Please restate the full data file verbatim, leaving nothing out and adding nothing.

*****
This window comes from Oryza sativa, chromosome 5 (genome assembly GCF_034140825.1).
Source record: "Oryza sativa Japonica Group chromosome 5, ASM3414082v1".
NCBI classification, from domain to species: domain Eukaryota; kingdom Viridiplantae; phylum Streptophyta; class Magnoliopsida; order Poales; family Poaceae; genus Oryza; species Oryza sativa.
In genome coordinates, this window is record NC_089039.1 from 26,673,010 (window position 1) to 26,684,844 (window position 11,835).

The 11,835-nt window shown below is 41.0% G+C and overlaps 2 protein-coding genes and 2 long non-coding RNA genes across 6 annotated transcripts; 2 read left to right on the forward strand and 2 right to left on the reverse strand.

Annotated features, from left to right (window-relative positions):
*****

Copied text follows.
This window comes from Oryza sativa, chromosome 5 (genome assembly GCF_034140825.1).
Source record: "Oryza sativa Japonica Group chromosome 5, ASM3414082v1".
NCBI classification, from domain to species: domain Eukaryota; kingdom Viridiplantae; phylum Streptophyta; class Magnoliopsida; order Poales; family Poaceae; genus Oryza; species Oryza sativa.
In genome coordinates, this window is record NC_089039.1 from 26,673,010 (window position 1) to 26,684,844 (window position 11,835).

The 11,835-nt window shown below is 41.0% G+C and overlaps 2 protein-coding genes and 2 long non-coding RNA genes across 6 annotated transcripts; 2 read left to right on the forward strand and 2 right to left on the reverse strand.

Annotated features, from left to right (window-relative positions):